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Survival City: Adventures Among the Ruins of Atomic America Paperback – April 15, 2010
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Top Customer Reviews
The style is part documentary, part story-telling, part travelogue, part cultural anthropology, and part essay on topics in architecture (generally) which I previously would not have thought about, or thought I had any reason to think about. The approach was successful enough that I found myself frequently being simply and skillfully led to surprising and profound insights, which were a delight. I came away from the book thinking Vanderbilt was an excellent writer with many new and important ideas on the fascinating subject of nuclear weapons, the cold war, and national security generally -- subjects which can easily be made drole, heavy, boring and/or tedious. For many, the so-called atomic era seems long gone and forgotten (and slightly silly in many aspects), but Vanderbilt makes the issues faced then seem relevant to many similar problems facing us today by placing them in a context of continuity. Highly recommended to a broad audience.
I can't help imagining the puzzlement the younger generation must feel at seeing some of these things. Growing up in the 70s and 80s I only saw the end of the Cold War, but the Reagan years witnessed an increase in tensions with the USSR (do younger people even know who that was or what it stood for?) and I recall some events like the local opposition which prevented the deployment of MX missiles in the Utah desert in the late 70s.Read more ›
It was with familiarity, then, that I read Vanderbilt's account of his own descent into an Atlas site of exactly the same design.
Like Vanderbilt, I was always fascinated with the old silos, Nike sites, weapons plants and other military detritus that spoke of great power, huge expense and top security now turned to open ruins left to rot, yet telling a story for the amateur detective to interpret. To think that these crumbling places might have meant The End and that what was now casual climbing might once have meant setting off alarms and being shot by an armed guard.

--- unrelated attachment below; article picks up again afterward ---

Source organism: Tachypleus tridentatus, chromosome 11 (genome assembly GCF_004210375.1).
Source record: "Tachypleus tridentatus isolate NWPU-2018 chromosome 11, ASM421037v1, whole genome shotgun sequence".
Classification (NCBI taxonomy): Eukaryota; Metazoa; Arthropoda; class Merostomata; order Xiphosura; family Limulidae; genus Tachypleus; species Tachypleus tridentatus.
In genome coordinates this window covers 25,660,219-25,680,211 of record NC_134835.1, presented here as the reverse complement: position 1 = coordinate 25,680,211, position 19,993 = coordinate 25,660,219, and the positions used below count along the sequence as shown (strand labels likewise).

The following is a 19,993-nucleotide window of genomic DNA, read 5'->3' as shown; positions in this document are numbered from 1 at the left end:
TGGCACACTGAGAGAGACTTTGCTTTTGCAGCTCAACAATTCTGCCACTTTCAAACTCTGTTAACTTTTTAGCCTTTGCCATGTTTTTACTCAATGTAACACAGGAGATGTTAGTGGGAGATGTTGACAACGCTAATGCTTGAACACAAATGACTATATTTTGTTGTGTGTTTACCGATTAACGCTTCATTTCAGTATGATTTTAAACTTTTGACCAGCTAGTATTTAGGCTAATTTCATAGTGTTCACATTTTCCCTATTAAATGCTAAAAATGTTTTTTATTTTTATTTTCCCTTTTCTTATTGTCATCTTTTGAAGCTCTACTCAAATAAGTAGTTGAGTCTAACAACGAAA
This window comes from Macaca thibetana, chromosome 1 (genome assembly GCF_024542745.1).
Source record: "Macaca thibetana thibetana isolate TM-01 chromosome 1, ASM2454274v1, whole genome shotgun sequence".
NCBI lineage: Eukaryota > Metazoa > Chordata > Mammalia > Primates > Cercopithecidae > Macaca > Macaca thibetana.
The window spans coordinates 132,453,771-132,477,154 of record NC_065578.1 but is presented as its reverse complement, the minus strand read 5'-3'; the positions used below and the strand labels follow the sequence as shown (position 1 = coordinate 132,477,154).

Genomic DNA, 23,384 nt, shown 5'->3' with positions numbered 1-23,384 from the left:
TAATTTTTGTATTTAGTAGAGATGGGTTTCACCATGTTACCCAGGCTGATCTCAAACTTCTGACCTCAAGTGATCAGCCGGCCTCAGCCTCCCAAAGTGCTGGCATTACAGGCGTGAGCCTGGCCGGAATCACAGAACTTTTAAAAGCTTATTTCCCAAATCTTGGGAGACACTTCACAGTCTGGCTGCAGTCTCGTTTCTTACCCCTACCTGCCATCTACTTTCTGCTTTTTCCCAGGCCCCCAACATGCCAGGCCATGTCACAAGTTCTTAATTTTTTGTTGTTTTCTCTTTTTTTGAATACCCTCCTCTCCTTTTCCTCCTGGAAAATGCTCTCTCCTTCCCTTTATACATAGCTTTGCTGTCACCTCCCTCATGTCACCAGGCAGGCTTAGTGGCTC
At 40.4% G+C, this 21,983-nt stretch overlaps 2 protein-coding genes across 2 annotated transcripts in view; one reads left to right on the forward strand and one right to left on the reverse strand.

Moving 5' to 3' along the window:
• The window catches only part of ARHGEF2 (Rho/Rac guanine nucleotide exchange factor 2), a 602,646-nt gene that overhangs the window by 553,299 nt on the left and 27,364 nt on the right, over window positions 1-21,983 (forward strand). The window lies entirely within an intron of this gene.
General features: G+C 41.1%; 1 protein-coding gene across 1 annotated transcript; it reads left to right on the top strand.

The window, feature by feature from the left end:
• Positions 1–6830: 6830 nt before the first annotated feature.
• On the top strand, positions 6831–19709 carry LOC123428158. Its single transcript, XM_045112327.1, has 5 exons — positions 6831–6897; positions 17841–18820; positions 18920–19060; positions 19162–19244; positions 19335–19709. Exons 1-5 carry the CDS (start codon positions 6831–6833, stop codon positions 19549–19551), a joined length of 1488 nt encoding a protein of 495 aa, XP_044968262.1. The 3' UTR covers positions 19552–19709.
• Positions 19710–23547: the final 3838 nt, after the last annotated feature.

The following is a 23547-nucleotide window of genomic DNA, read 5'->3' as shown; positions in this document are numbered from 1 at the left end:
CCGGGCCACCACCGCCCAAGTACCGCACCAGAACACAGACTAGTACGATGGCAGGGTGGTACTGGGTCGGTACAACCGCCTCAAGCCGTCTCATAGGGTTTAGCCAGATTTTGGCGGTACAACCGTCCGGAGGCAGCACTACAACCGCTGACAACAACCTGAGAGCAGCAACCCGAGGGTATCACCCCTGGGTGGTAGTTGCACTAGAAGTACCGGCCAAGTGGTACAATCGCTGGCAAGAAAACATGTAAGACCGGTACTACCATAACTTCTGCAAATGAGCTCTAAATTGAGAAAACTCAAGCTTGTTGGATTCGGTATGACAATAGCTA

Vanderbilt's book is not a dry description of the specifications of such ruins (though he does seem to be fond of mentioning the number of inches of thickness of reinforced concrete) but a lively account that puts them in place among the ideas and technologies of the Cold War period. Unlike my often clueless speculations on visits to some of the sites, this author has educated himself and brings along others who can expand his knowledge and ours.Read more ›
Most Recent Customer Reviews
An intriguing read. The author did a good job researching and visiting sites as well as putting these in a historical context. Read morePublished 9 months ago by D. Kittrell
Author went off the subject so much. I wish I could get my money back. He drowned on and on about architecture and aerial photography. I never felt this way about a book before. Read morePublished on October 5, 2013 by Kevin Thomas
This is an very slow read. It really isn't about America's Cold War history. It is about the axe the author seems to want to grind about how he see's the US and the cold warPublished on January 11, 2013 by HMW
This book covers a lot of topics connected to the design of nuclear bunkers and test sites, ranging from how aerial photographs changed the field of urban planning to the esoteric... Read morePublished on December 12, 2011 by Ross Payton
A terrible book. I thought I was reading a book on Architecture and how to build buildings and or cities. Read morePublished on December 19, 2009 by SAC Buff
The "Ruins" of the Cold War are fading fast. Time, weather, and man's inattention to preserving history are everyday factors leading to the eventual disappearance of the relics of... Read morePublished on October 18, 2008 by Peacemaker Press
Tom Vanderbilt's book is not only factual, but provides a riveting adventure through the remnants of America's Cold War. His writing is compelling. Read morePublished on December 20, 2005 by Jennifer K. Greenberg
Tom Vanderbilt would love to be an architect. He's constantly critical of 1950's architecture - wherever he finds it. Read morePublished on March 19, 2004